Wednesday, November 15, 2006

St. Louis Archbishop Becomes Major Leader In U.S. Catholic Church

By Tim Townsend

BALTIMORE — St. Louis Archbishop Raymond Burke took center stage during debate on two controversial topics Tuesday as the nation's Roman Catholic bishops met in Baltimore for their annual fall meeting.

Burke, who is trained as a canon, or church, lawyer, submitted 10 amendments to two proposed documents, more than any other bishop except former St. Louis and current Philadelphia archbishop Cardinal Justin Rigali, who submitted 15.

During the debate on preparing to receive Holy Communion, Burke was adamant that the bishops address an issue he's dealt with in the last few years.

In early 2004, Burke said he would deny Communion to Sen. John Kerry, who was running for the U.S. presidency and who supports abortion rights.

Burke said there was "a clear presence of scandal" in situations involving Catholic politicians who repeatedly legislate contrary to church teaching and yet receive Holy Communion. Many bishops spoke in support of Burke's words. The document was approved overwhelmingly, 201-24, with two abstentions.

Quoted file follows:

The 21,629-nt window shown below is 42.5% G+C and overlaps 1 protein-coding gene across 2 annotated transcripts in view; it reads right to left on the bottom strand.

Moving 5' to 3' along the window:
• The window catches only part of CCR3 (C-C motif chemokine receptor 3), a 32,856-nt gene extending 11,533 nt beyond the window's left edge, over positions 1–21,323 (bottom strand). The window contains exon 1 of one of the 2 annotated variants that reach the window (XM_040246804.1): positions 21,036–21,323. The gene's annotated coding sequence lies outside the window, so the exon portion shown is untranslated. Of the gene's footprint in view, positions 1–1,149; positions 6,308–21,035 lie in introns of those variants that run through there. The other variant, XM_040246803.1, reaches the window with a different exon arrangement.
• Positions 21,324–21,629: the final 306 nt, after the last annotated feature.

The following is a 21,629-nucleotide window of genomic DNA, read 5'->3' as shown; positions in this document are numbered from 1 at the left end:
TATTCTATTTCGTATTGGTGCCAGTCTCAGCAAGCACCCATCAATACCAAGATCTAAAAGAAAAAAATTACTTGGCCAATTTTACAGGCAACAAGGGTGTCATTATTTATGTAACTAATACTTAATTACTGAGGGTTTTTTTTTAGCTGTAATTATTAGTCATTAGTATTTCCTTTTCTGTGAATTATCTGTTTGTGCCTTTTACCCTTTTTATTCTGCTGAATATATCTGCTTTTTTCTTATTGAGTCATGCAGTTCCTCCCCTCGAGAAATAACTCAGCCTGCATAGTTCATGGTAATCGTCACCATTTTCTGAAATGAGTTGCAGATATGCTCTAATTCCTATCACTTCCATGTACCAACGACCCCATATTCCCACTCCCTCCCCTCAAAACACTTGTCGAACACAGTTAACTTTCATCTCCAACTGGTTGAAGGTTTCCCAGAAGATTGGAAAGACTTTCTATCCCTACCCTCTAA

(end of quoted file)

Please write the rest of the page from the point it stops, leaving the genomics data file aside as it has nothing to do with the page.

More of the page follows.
The other document was a set of new guidelines for bishops interested in ministry to gay Catholics. It also was approved by a huge margin, 194-37, with one abstention.

During debate before the vote, Burke asked that a national, Vatican-approved group called Courage, which counsels gay Catholics to lead chaste lives, be added to the text as an example of an organization doing the kind of work spoken of in the guidelines. He mentioned that the Courage annual meeting was held this summer in St. Louis and said he'd met with "members and priests who serve as directors and advisers, and it confirmed my view that they are filled with hope and joy, assisting one another in leading a chaste life."

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